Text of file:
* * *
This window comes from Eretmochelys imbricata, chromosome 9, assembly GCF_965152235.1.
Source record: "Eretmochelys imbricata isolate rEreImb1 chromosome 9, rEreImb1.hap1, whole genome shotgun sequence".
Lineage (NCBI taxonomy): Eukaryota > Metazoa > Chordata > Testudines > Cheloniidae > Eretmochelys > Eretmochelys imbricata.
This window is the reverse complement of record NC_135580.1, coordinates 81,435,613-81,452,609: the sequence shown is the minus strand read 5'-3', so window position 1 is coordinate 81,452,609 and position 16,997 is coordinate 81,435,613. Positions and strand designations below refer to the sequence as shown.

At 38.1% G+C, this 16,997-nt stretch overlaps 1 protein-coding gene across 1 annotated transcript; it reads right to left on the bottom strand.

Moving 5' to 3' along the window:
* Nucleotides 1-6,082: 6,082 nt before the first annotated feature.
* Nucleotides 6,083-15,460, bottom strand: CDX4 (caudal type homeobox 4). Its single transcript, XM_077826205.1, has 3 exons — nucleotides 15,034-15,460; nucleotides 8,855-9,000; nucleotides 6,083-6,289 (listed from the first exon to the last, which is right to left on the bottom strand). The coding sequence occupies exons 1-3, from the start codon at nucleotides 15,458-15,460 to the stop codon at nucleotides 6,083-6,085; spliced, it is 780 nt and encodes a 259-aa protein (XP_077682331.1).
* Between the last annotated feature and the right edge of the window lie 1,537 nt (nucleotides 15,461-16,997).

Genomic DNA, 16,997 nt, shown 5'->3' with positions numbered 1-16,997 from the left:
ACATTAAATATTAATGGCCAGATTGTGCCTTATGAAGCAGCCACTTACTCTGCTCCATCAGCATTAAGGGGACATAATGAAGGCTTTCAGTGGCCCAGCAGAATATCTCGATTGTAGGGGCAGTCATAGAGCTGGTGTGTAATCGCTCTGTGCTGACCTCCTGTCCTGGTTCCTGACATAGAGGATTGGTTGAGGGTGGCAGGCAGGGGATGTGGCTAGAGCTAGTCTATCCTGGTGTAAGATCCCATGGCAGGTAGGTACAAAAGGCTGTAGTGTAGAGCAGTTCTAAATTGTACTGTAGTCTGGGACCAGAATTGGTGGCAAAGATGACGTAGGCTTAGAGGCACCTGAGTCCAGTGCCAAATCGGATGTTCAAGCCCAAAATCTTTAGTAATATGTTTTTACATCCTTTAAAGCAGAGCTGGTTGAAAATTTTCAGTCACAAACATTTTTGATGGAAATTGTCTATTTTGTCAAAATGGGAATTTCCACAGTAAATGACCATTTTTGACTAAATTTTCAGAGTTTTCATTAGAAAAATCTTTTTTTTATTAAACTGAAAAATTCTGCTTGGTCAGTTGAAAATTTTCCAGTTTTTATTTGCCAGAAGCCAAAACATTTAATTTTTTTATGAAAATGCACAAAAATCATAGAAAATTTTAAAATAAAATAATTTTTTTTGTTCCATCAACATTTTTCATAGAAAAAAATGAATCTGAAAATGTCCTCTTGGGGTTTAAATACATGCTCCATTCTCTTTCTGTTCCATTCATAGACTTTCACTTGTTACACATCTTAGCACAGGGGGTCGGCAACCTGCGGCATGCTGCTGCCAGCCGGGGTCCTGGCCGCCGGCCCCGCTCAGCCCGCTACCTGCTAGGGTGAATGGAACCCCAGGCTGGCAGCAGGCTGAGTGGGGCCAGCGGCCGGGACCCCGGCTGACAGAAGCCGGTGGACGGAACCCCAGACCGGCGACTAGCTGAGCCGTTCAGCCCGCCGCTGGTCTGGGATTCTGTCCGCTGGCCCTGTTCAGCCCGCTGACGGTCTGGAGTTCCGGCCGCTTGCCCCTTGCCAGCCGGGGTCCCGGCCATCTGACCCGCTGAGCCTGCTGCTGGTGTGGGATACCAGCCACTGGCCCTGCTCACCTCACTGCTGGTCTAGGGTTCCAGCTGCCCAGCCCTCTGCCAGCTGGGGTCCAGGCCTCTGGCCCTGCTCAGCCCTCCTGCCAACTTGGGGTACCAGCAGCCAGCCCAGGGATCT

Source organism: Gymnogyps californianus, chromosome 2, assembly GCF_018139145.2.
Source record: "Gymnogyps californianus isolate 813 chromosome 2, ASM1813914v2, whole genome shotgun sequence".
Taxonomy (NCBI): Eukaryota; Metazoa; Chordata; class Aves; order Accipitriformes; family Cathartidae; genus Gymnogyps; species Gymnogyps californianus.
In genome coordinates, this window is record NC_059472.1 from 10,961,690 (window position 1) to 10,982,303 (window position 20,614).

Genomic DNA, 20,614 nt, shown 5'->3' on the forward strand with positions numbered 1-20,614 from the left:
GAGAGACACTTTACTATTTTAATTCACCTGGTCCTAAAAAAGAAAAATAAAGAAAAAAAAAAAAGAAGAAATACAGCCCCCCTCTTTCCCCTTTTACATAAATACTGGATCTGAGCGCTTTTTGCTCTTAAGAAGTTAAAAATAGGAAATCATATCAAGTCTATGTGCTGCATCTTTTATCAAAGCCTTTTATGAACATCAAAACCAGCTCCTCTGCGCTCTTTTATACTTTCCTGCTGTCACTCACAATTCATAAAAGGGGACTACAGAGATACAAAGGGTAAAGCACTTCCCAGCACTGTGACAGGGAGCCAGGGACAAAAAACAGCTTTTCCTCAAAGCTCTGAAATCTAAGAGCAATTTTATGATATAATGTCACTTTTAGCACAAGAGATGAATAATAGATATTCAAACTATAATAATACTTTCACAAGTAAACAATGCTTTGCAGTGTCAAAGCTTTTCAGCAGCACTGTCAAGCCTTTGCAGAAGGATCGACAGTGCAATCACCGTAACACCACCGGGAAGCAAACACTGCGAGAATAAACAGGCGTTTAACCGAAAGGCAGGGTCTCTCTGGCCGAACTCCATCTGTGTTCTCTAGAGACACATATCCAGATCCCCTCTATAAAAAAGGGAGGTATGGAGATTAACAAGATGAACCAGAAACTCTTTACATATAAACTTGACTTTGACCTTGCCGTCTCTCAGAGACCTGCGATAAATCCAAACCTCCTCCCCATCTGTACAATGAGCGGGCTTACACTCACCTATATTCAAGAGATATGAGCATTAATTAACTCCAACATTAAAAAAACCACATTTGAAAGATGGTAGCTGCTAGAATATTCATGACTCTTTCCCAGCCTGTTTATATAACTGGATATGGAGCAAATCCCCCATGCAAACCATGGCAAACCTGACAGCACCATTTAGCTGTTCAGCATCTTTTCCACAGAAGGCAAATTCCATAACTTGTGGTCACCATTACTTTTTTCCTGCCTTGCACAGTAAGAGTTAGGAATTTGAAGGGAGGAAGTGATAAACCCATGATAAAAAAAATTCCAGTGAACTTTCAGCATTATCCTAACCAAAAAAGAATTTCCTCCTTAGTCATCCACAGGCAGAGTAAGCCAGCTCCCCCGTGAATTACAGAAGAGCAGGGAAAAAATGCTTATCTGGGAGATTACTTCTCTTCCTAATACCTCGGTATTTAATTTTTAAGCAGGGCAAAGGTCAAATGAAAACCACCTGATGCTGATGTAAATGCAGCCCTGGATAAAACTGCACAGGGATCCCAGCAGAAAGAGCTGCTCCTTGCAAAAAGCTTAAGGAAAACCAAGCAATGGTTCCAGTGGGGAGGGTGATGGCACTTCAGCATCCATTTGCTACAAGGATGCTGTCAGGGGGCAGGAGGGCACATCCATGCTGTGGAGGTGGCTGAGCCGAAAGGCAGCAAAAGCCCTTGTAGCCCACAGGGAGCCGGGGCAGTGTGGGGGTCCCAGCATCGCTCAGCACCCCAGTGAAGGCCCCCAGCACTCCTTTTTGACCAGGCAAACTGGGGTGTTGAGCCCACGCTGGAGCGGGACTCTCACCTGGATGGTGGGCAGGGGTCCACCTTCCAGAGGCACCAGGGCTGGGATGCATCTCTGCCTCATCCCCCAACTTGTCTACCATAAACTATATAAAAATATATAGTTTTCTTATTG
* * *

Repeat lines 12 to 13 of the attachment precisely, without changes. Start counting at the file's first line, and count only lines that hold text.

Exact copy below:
Source organism: Gymnogyps californianus, chromosome 2, assembly GCF_018139145.2.
Source record: "Gymnogyps californianus isolate 813 chromosome 2, ASM1813914v2, whole genome shotgun sequence".